Why would a boat builder build a boat whose rudder swung more to one side than the another? Why would no Invicta articular I have read mentions this? Bigger concern to me is that I had a buyers survey performed nine years ago and an insurance survey performed four years ago and neither picked up on this problem. Is checking for equal rudder swing not common for a survey? It will be mine from now on.
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Old 08-01-2014, 17:59   #8
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Re: The Rudder Shaft Twist Quiz Do-op

After reading sailmonkey's post which shoots my comment down about the stock being twisted it got me thinking. Maybe the stock is keyed that way to make room for the helmsman to sit near the centerline and not be pinched by the tiller. Pearson may not have differentiated between wheel or tiller steering when making the rudder components.
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Old 08-01-2014, 20:24   #9
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Re: The Rudder Shaft Twist Quiz Do-op

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Why would a boat builder build a boat whose rudder swung more to one side than the another?
Just because the quadrant is 'off center' does not necessarily mean the rudder swung more to one side. They might have mounted the steering wire blocks on an axis also angled off center (perhaps to clear some protrusion or equipment) which would allow it to swing equally. Or they might have just installed equal rudder stops on each side that limited (equally) the swing.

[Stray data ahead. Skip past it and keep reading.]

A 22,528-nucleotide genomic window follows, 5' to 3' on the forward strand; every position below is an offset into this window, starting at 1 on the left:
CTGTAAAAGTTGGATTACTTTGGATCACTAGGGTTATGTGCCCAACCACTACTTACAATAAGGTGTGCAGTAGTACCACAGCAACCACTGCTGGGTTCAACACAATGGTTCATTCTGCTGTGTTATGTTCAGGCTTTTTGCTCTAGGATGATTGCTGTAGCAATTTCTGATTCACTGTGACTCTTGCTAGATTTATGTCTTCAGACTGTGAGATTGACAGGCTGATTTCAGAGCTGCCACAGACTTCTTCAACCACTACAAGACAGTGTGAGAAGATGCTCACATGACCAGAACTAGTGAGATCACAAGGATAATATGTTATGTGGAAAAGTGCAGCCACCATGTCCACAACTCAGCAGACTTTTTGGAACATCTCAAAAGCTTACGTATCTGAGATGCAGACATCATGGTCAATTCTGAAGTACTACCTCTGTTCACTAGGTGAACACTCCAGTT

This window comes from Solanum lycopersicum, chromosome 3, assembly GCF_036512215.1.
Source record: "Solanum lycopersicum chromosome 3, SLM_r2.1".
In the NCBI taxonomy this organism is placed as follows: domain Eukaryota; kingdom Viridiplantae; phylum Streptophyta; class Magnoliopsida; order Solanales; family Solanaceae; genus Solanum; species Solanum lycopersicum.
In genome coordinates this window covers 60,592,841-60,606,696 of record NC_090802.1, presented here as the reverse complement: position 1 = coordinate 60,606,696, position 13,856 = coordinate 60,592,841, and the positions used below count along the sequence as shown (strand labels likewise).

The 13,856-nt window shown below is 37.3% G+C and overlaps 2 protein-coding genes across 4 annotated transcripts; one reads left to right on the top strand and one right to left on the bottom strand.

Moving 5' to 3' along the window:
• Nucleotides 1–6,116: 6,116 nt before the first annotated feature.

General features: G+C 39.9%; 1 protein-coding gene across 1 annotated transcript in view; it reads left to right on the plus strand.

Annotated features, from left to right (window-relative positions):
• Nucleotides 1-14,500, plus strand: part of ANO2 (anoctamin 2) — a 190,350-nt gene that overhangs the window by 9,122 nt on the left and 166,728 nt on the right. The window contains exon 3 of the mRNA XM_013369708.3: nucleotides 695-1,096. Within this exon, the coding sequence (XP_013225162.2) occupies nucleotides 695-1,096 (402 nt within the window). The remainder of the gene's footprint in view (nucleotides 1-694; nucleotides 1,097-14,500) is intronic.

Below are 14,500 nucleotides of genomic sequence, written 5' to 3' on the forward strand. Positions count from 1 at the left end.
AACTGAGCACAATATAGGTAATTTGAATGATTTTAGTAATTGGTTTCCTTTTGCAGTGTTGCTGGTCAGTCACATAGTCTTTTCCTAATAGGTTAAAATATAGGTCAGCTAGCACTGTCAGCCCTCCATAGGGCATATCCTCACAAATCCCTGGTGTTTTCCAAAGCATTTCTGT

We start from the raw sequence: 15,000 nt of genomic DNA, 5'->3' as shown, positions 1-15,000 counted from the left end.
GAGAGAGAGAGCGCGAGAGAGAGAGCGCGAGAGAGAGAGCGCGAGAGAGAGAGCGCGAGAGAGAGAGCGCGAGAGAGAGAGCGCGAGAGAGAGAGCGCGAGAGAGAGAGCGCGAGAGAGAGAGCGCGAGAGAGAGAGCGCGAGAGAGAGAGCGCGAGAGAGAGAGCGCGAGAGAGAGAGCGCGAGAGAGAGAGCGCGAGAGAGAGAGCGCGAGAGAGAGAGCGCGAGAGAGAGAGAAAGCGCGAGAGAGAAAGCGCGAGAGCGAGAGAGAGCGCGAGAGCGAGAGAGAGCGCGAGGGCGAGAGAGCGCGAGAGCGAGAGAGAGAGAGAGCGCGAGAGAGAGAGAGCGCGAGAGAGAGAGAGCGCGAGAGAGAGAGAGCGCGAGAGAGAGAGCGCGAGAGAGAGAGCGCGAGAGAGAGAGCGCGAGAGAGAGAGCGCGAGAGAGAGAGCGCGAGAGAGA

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Old 08-01-2014, 20:59   #10
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Re: The Rudder Shaft Twist Quiz Do-op

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As I have stated, the quadrant is also the rudder stopper by means of a single bolt protruding down from center line inside forward section of quadrant bracket.
The single stopping bolt is center lined to beam of the boat. Also when the boat was last hauled I swung the rudder port to starboard and found this problem with the swing radius.
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Old 16-01-2014, 05:26   #11
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Re: The Rudder Shaft Twist Quiz Do-op

Here is an interesting twist to this story. I brought the old shaft to a machine shop to have a new one made. He found that the shaft is made from two pieces and brazed together. Seems when the rudder took the hit the shaft broke. When it was brazed back together they did not line the key-way up properly.

I do have a question now that I hope somebody here can help me with. What type of bronze should I use for the new shaft? I am thinking silicon bronze for it's non-corrosive properties. But is that type of bronze strong enough for a high load application like a rudder shaft? I am staying away from stainless since all the other parts on rudder are bronze.
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Old 16-01-2014, 05:41   #12
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Interesting....I wonder if that's what happened to mine too?!